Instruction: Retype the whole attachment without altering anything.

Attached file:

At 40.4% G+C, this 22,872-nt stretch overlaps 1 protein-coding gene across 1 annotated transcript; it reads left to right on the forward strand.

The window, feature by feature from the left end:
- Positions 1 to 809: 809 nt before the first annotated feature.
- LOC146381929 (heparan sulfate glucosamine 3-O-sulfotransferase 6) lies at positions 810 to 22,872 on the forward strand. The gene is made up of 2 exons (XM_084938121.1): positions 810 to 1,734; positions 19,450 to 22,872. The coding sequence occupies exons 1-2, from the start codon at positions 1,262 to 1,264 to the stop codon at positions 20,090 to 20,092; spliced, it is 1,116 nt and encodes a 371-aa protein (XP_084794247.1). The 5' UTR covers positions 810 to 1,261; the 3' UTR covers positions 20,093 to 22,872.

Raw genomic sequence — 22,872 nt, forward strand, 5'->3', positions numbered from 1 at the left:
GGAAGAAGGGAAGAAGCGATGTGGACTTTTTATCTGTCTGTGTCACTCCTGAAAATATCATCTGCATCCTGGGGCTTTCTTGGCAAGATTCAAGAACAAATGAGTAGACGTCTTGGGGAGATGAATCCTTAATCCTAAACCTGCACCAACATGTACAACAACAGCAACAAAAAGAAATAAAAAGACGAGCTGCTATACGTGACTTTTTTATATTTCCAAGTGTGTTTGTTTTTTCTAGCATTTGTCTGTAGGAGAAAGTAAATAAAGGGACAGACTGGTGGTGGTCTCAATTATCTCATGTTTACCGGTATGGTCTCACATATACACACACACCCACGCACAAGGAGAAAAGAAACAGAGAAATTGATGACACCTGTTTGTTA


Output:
At 40.4% G+C, this 22,872-nt stretch overlaps 1 protein-coding gene across 1 annotated transcript; it reads left to right on the forward strand.

The window, feature by feature from the left end:
- Positions 1 to 809: 809 nt before the first annotated feature.
- LOC146381929 (heparan sulfate glucosamine 3-O-sulfotransferase 6) lies at positions 810 to 22,872 on the forward strand. The gene is made up of 2 exons (XM_084938121.1): positions 810 to 1,734; positions 19,450 to 22,872. The coding sequence occupies exons 1-2, from the start codon at positions 1,262 to 1,264 to the stop codon at positions 20,090 to 20,092; spliced, it is 1,116 nt and encodes a 371-aa protein (XP_084794247.1). The 5' UTR covers positions 810 to 1,261; the 3' UTR covers positions 20,093 to 22,872.

Raw genomic sequence — 22,872 nt, forward strand, 5'->3', positions numbered from 1 at the left:
GGAAGAAGGGAAGAAGCGATGTGGACTTTTTATCTGTCTGTGTCACTCCTGAAAATATCATCTGCATCCTGGGGCTTTCTTGGCAAGATTCAAGAACAAATGAGTAGACGTCTTGGGGAGATGAATCCTTAATCCTAAACCTGCACCAACATGTACAACAACAGCAACAAAAAGAAATAAAAAGACGAGCTGCTATACGTGACTTTTTTATATTTCCAAGTGTGTTTGTTTTTTCTAGCATTTGTCTGTAGGAGAAAGTAAATAAAGGGACAGACTGGTGGTGGTCTCAATTATCTCATGTTTACCGGTATGGTCTCACATATACACACACACCCACGCACAAGGAGAAAAGAAACAGAGAAATTGATGACACCTGTTTGTTA